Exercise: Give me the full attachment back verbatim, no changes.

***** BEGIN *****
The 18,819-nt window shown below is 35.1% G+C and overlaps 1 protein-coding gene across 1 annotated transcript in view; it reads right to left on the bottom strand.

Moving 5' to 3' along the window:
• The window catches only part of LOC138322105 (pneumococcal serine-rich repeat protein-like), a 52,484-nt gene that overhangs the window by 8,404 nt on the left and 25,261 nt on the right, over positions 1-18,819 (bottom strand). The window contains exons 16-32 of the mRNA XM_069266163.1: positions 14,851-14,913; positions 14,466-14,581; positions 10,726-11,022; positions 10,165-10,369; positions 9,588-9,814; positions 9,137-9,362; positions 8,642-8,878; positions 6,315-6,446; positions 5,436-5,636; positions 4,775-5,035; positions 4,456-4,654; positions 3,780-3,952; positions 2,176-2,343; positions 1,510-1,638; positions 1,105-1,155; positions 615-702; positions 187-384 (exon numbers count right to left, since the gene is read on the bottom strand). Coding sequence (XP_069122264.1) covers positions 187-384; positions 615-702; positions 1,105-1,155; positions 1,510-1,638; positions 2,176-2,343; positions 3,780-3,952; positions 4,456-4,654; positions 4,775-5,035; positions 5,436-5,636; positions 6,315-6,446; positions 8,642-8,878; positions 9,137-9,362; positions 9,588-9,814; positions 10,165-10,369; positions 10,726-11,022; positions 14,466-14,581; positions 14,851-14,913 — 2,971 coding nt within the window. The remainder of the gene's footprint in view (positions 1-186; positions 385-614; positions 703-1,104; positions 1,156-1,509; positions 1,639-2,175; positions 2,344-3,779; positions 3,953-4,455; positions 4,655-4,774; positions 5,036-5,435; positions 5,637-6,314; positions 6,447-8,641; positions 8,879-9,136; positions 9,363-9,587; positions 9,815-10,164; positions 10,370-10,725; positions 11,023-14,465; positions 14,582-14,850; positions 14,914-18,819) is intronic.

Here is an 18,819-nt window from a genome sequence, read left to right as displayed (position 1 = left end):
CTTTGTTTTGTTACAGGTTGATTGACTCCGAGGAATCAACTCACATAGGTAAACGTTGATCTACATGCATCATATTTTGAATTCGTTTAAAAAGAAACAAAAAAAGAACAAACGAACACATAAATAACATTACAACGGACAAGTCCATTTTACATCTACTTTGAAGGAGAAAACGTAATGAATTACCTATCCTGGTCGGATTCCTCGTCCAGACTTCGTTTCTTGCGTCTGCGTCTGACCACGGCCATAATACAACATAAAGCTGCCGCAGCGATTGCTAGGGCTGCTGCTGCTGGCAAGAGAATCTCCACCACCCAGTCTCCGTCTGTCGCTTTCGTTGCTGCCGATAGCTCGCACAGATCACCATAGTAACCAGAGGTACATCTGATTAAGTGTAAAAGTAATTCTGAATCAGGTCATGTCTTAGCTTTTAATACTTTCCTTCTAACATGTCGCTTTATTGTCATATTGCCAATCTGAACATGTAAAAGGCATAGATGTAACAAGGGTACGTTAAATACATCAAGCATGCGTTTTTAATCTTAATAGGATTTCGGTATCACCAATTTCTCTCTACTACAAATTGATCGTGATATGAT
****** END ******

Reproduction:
The 18,819-nt window shown below is 35.1% G+C and overlaps 1 protein-coding gene across 1 annotated transcript in view; it reads right to left on the bottom strand.

Moving 5' to 3' along the window:
• The window catches only part of LOC138322105 (pneumococcal serine-rich repeat protein-like), a 52,484-nt gene that overhangs the window by 8,404 nt on the left and 25,261 nt on the right, over positions 1-18,819 (bottom strand). The window contains exons 16-32 of the mRNA XM_069266163.1: positions 14,851-14,913; positions 14,466-14,581; positions 10,726-11,022; positions 10,165-10,369; positions 9,588-9,814; positions 9,137-9,362; positions 8,642-8,878; positions 6,315-6,446; positions 5,436-5,636; positions 4,775-5,035; positions 4,456-4,654; positions 3,780-3,952; positions 2,176-2,343; positions 1,510-1,638; positions 1,105-1,155; positions 615-702; positions 187-384 (exon numbers count right to left, since the gene is read on the bottom strand). Coding sequence (XP_069122264.1) covers positions 187-384; positions 615-702; positions 1,105-1,155; positions 1,510-1,638; positions 2,176-2,343; positions 3,780-3,952; positions 4,456-4,654; positions 4,775-5,035; positions 5,436-5,636; positions 6,315-6,446; positions 8,642-8,878; positions 9,137-9,362; positions 9,588-9,814; positions 10,165-10,369; positions 10,726-11,022; positions 14,466-14,581; positions 14,851-14,913 — 2,971 coding nt within the window. The remainder of the gene's footprint in view (positions 1-186; positions 385-614; positions 703-1,104; positions 1,156-1,509; positions 1,639-2,175; positions 2,344-3,779; positions 3,953-4,455; positions 4,655-4,774; positions 5,036-5,435; positions 5,637-6,314; positions 6,447-8,641; positions 8,879-9,136; positions 9,363-9,587; positions 9,815-10,164; positions 10,370-10,725; positions 11,023-14,465; positions 14,582-14,850; positions 14,914-18,819) is intronic.

Here is an 18,819-nt window from a genome sequence, read left to right as displayed (position 1 = left end):
CTTTGTTTTGTTACAGGTTGATTGACTCCGAGGAATCAACTCACATAGGTAAACGTTGATCTACATGCATCATATTTTGAATTCGTTTAAAAAGAAACAAAAAAAGAACAAACGAACACATAAATAACATTACAACGGACAAGTCCATTTTACATCTACTTTGAAGGAGAAAACGTAATGAATTACCTATCCTGGTCGGATTCCTCGTCCAGACTTCGTTTCTTGCGTCTGCGTCTGACCACGGCCATAATACAACATAAAGCTGCCGCAGCGATTGCTAGGGCTGCTGCTGCTGGCAAGAGAATCTCCACCACCCAGTCTCCGTCTGTCGCTTTCGTTGCTGCCGATAGCTCGCACAGATCACCATAGTAACCAGAGGTACATCTGATTAAGTGTAAAAGTAATTCTGAATCAGGTCATGTCTTAGCTTTTAATACTTTCCTTCTAACATGTCGCTTTATTGTCATATTGCCAATCTGAACATGTAAAAGGCATAGATGTAACAAGGGTACGTTAAATACATCAAGCATGCGTTTTTAATCTTAATAGGATTTCGGTATCACCAATTTCTCTCTACTACAAATTGATCGTGATATGAT